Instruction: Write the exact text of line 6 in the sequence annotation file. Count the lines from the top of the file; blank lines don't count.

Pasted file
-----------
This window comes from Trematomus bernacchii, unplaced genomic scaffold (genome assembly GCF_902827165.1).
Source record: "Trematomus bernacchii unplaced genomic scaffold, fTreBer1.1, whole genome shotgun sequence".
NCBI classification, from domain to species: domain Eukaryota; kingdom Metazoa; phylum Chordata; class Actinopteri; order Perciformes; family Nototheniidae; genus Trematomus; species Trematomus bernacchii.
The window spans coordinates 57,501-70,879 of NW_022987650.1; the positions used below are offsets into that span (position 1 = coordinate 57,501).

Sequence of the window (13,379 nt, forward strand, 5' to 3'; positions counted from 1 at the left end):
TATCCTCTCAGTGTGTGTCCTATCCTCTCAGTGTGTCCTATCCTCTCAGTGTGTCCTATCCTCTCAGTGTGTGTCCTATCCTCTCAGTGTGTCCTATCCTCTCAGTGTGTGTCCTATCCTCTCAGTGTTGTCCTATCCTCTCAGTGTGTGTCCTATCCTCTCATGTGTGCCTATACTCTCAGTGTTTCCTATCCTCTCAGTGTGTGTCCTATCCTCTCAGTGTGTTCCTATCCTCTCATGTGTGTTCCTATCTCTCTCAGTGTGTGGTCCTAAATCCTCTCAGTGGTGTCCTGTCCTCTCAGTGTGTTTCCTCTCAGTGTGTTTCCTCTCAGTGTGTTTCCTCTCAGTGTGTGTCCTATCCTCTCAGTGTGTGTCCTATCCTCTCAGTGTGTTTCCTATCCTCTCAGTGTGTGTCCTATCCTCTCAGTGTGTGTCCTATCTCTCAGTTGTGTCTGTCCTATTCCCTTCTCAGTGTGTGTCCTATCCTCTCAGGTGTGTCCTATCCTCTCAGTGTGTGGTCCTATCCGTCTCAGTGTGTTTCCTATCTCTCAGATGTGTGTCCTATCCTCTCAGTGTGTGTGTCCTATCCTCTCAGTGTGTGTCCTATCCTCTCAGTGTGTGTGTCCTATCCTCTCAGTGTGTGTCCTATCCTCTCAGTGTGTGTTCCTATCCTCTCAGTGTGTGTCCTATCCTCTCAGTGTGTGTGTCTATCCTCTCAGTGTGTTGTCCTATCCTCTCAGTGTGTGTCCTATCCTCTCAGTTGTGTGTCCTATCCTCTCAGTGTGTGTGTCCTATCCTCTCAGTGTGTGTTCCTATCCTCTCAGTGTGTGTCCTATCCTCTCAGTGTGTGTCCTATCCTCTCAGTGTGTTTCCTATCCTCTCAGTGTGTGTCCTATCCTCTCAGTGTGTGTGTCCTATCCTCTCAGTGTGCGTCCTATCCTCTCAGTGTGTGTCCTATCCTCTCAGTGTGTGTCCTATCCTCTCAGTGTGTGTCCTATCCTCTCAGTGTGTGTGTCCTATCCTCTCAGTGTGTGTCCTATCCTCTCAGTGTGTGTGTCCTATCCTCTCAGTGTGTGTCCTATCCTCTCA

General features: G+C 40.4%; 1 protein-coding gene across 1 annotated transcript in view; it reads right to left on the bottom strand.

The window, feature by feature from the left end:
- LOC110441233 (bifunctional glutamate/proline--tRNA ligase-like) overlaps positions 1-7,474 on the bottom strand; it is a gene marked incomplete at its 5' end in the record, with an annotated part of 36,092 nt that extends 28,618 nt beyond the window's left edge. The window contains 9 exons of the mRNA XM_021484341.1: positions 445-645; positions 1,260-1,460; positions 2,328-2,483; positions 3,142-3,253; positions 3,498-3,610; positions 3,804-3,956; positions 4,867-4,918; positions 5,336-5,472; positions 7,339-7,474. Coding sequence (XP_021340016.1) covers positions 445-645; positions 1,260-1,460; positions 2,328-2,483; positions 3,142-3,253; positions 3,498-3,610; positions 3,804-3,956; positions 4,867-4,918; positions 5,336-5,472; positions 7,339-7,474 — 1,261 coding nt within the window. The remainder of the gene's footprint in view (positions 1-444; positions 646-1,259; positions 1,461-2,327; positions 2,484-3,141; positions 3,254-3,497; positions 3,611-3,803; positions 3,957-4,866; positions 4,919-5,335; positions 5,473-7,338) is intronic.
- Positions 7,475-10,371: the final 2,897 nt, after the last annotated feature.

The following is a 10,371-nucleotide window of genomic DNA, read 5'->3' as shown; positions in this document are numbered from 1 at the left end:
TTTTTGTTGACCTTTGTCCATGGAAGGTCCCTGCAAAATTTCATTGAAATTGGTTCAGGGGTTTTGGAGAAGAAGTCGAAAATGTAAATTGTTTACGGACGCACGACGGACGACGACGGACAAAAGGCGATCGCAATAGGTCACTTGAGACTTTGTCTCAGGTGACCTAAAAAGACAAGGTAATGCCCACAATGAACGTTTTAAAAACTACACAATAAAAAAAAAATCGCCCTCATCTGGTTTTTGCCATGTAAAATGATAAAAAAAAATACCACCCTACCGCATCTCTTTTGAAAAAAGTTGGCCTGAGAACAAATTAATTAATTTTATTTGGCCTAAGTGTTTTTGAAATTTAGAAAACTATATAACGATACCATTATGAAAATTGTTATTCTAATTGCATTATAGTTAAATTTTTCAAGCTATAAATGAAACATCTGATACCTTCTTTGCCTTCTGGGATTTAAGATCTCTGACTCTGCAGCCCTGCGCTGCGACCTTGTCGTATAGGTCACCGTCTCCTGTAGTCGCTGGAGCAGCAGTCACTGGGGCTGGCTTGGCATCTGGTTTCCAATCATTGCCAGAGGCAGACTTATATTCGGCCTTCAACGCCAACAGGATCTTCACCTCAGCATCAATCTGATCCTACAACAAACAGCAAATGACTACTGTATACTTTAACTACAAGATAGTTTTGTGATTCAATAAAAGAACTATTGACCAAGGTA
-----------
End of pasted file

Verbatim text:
TATCCTCTCAGTGTGTGTCCTATCCTCTCAGTGTGTCCTATCCTCTCAGTGTGTCCTATCCTCTCAGTGTGTGTCCTATCCTCTCAGTGTGTCCTATCCTCTCAGTGTGTGTCCTATCCTCTCAGTGTTGTCCTATCCTCTCAGTGTGTGTCCTATCCTCTCATGTGTGCCTATACTCTCAGTGTTTCCTATCCTCTCAGTGTGTGTCCTATCCTCTCAGTGTGTTCCTATCCTCTCATGTGTGTTCCTATCTCTCTCAGTGTGTGGTCCTAAATCCTCTCAGTGGTGTCCTGTCCTCTCAGTGTGTTTCCTCTCAGTGTGTTTCCTCTCAGTGTGTTTCCTCTCAGTGTGTGTCCTATCCTCTCAGTGTGTGTCCTATCCTCTCAGTGTGTTTCCTATCCTCTCAGTGTGTGTCCTATCCTCTCAGTGTGTGTCCTATCTCTCAGTTGTGTCTGTCCTATTCCCTTCTCAGTGTGTGTCCTATCCTCTCAGGTGTGTCCTATCCTCTCAGTGTGTGGTCCTATCCGTCTCAGTGTGTTTCCTATCTCTCAGATGTGTGTCCTATCCTCTCAGTGTGTGTGTCCTATCCTCTCAGTGTGTGTCCTATCCTCTCAGTGTGTGTGTCCTATCCTCTCAGTGTGTGTCCTATCCTCTCAGTGTGTGTTCCTATCCTCTCAGTGTGTGTCCTATCCTCTCAGTGTGTGTGTCTATCCTCTCAGTGTGTTGTCCTATCCTCTCAGTGTGTGTCCTATCCTCTCAGTTGTGTGTCCTATCCTCTCAGTGTGTGTGTCCTATCCTCTCAGTGTGTGTTCCTATCCTCTCAGTGTGTGTCCTATCCTCTCAGTGTGTGTCCTATCCTCTCAGTGTGTTTCCTATCCTCTCAGTGTGTGTCCTATCCTCTCAGTGTGTGTGTCCTATCCTCTCAGTGTGCGTCCTATCCTCTCAGTGTGTGTCCTATCCTCTCAGTGTGTGTCCTATCCTCTCAGTGTGTGTCCTATCCTCTCAGTGTGTGTGTCCTATCCTCTCAGTGTGTGTCCTATCCTCTCAGTGTGTGTGTCCTATCCTCTCAGTGTGTGTCCTATCCTCTCA